corrosion in cast iron = graphitisation

Reading time:

Cast iron differs from steel in that it has a higher carbon (>2%) and silicon (> 1%) content which makes it cheaper to produce than steel. Cast iron corrosion resistance is comparable to that of carbon steel or even better depending on the alloy content. In view of the high carbon content, graphite, which is cathodic compared with iron, forms in the alloy microstructure where it can be found as chips (grey iron) or nodules (ductile iron) depending on its composition and heat treatment.

This potential differential creates a mechanism known as graphitic corrosion or graphitization; this phenomenon occurs in non-alloy cast iron exposed to medium acid or soft water. Water that has a low hydrogen sulphide content (1 ppm) also encourages graphitisation. Graphitisation tends to penetrate into the metal but at slow rates of progress. When this type of corrosion occurs, a layer of iron oxide containing graphite forms on the surface. This layer preserves the shape of the part while corrosion is taking place and, therefore, this type of corrosion cannot be detected by means of a visual inspection.

The service life of most cast iron components in aerated and alkaline domestic water systems at ambient temperatures has proved quite satisfactory, mainly due to the thickness of moulded parts and to a uniform, moderate level of corrosion.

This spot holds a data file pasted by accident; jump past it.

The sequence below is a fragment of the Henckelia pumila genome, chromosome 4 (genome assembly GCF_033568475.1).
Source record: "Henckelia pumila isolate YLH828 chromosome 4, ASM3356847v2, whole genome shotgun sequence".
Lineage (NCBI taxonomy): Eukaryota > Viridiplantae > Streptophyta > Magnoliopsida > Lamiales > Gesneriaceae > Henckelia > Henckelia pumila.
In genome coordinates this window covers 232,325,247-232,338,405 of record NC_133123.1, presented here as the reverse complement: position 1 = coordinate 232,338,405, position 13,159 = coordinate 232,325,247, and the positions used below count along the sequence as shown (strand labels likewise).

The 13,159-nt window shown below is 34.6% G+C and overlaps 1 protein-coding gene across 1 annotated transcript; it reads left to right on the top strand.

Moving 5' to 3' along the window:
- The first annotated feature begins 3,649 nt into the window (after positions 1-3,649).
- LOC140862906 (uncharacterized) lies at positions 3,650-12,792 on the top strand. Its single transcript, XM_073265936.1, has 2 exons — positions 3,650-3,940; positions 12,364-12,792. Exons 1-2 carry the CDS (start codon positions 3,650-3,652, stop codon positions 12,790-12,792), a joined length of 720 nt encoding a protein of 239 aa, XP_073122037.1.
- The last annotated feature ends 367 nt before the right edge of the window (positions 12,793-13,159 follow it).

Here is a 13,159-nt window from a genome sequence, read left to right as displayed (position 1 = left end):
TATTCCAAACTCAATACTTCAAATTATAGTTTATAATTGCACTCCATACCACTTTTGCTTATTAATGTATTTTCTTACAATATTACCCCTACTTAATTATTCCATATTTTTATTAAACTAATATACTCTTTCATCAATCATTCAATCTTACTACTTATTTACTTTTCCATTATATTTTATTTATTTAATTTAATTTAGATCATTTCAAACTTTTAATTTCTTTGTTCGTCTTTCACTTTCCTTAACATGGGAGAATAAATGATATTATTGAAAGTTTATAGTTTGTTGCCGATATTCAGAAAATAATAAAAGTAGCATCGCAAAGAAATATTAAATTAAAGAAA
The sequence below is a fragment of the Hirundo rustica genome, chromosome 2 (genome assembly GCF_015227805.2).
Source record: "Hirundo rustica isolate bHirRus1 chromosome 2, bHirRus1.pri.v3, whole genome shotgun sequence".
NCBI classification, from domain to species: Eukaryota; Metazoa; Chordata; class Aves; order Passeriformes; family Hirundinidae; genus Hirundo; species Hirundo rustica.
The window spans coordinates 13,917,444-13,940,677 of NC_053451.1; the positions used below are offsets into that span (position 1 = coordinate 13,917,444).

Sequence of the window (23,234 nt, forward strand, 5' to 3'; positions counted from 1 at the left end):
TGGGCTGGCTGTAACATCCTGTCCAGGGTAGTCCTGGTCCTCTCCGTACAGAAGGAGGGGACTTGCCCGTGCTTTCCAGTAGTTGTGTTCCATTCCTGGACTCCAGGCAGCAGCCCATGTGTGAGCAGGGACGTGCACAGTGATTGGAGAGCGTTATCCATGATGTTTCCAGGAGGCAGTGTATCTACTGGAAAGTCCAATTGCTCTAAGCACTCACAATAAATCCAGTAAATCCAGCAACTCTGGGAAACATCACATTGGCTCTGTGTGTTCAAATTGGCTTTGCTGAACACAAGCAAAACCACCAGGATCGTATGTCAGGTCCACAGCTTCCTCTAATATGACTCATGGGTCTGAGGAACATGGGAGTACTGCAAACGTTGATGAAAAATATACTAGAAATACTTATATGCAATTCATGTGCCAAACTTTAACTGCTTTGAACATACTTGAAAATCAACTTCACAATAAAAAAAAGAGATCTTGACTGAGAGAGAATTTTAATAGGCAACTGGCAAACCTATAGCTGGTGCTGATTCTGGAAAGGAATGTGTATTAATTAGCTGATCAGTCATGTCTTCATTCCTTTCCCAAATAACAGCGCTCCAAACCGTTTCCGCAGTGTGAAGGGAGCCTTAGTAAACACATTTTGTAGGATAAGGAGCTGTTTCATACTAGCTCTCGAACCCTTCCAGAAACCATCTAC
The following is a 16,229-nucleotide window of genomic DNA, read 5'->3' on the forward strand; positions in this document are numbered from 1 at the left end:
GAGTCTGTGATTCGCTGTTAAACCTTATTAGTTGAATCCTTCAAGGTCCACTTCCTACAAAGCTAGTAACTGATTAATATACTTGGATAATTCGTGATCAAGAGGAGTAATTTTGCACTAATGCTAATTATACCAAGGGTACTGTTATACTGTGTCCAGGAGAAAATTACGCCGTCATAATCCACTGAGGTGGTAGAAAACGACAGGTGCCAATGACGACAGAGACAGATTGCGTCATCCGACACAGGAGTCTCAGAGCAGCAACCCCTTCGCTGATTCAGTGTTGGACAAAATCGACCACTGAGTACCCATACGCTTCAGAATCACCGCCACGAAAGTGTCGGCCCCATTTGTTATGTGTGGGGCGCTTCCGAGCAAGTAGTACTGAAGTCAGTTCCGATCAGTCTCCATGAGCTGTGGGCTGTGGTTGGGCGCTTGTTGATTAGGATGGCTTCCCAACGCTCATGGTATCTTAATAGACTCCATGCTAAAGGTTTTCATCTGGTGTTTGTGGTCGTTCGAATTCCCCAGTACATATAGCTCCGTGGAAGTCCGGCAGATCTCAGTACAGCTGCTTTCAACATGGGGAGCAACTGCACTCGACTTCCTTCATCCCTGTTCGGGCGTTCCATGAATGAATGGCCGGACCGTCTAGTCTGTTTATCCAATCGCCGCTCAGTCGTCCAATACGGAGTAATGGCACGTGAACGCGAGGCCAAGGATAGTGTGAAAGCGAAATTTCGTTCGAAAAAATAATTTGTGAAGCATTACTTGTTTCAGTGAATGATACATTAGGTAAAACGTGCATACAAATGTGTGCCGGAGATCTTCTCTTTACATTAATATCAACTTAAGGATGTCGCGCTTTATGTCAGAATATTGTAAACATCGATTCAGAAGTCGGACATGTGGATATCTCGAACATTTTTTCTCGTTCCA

In the distribution system, cast iron network longevity can exceed one hundred years but, in the main, these systems will require protection in the long term. In days gone by, the inside of cast iron pipes used to be protected using simple linings of the bituminous varnish type. Nowadays, we use cement mortar based linings that will also withstand wastewater that contains sulphides. We are witnessing an increasing use of linings based on an approved plastic material.

External protection against corrosion often consists of a several hundred micron thick bituminous coating. Added protection can be provided at coating joins in the form of sacrificial anodes, zinc spray or a cathodic protection based on the potential imposed by the corrosive nature of the ground.

The use of tubes constructed of ductile iron has increased strongly due to their high mechanical strength. These tubes have a slightly shorter life expectancy compared with those constructed of grey iron because they are thinner and because of a faster rate of initial corrosion.

Bookmark tool

Click on the bookmark tool, highlight the last read paragraph to continue your reading later